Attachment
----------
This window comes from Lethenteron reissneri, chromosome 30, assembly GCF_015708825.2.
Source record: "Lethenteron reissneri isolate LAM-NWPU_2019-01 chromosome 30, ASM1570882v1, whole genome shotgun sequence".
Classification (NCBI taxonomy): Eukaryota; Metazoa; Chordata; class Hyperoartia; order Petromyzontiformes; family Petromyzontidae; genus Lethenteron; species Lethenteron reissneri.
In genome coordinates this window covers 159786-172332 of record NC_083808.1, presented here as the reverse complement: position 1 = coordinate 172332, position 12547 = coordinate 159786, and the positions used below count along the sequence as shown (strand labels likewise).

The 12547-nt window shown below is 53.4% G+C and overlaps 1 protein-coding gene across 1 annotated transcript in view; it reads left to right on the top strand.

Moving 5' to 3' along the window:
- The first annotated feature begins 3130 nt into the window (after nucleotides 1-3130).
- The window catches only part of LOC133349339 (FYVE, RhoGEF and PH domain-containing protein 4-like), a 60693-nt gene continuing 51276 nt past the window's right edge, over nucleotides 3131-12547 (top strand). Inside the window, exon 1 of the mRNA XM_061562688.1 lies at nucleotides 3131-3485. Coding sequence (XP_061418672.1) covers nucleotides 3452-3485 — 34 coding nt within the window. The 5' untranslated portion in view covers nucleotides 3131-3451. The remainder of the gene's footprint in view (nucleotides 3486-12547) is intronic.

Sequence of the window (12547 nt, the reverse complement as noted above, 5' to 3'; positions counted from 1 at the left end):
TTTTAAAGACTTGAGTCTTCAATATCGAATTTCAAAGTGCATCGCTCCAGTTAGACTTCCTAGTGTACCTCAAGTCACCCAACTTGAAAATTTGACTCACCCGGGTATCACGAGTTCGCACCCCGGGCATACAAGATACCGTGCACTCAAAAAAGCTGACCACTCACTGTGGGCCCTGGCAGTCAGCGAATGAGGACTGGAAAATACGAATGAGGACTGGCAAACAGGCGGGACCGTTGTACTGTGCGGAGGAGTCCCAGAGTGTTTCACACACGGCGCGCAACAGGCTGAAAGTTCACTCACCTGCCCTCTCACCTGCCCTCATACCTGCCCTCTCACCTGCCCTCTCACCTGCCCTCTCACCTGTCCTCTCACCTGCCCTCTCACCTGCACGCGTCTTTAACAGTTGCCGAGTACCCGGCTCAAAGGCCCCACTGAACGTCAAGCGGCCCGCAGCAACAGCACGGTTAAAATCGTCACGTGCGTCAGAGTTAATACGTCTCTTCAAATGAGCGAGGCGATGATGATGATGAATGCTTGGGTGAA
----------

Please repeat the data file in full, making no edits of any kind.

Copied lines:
This window comes from Lethenteron reissneri, chromosome 30, assembly GCF_015708825.2.
Source record: "Lethenteron reissneri isolate LAM-NWPU_2019-01 chromosome 30, ASM1570882v1, whole genome shotgun sequence".
Classification (NCBI taxonomy): Eukaryota; Metazoa; Chordata; class Hyperoartia; order Petromyzontiformes; family Petromyzontidae; genus Lethenteron; species Lethenteron reissneri.
In genome coordinates this window covers 159786-172332 of record NC_083808.1, presented here as the reverse complement: position 1 = coordinate 172332, position 12547 = coordinate 159786, and the positions used below count along the sequence as shown (strand labels likewise).

The 12547-nt window shown below is 53.4% G+C and overlaps 1 protein-coding gene across 1 annotated transcript in view; it reads left to right on the top strand.

Moving 5' to 3' along the window:
- The first annotated feature begins 3130 nt into the window (after nucleotides 1-3130).
- The window catches only part of LOC133349339 (FYVE, RhoGEF and PH domain-containing protein 4-like), a 60693-nt gene continuing 51276 nt past the window's right edge, over nucleotides 3131-12547 (top strand). Inside the window, exon 1 of the mRNA XM_061562688.1 lies at nucleotides 3131-3485. Coding sequence (XP_061418672.1) covers nucleotides 3452-3485 — 34 coding nt within the window. The 5' untranslated portion in view covers nucleotides 3131-3451. The remainder of the gene's footprint in view (nucleotides 3486-12547) is intronic.

Sequence of the window (12547 nt, the reverse complement as noted above, 5' to 3'; positions counted from 1 at the left end):
TTTTAAAGACTTGAGTCTTCAATATCGAATTTCAAAGTGCATCGCTCCAGTTAGACTTCCTAGTGTACCTCAAGTCACCCAACTTGAAAATTTGACTCACCCGGGTATCACGAGTTCGCACCCCGGGCATACAAGATACCGTGCACTCAAAAAAGCTGACCACTCACTGTGGGCCCTGGCAGTCAGCGAATGAGGACTGGAAAATACGAATGAGGACTGGCAAACAGGCGGGACCGTTGTACTGTGCGGAGGAGTCCCAGAGTGTTTCACACACGGCGCGCAACAGGCTGAAAGTTCACTCACCTGCCCTCTCACCTGCCCTCATACCTGCCCTCTCACCTGCCCTCTCACCTGCCCTCTCACCTGTCCTCTCACCTGCCCTCTCACCTGCACGCGTCTTTAACAGTTGCCGAGTACCCGGCTCAAAGGCCCCACTGAACGTCAAGCGGCCCGCAGCAACAGCACGGTTAAAATCGTCACGTGCGTCAGAGTTAATACGTCTCTTCAAATGAGCGAGGCGATGATGATGATGAATGCTTGGGTGAA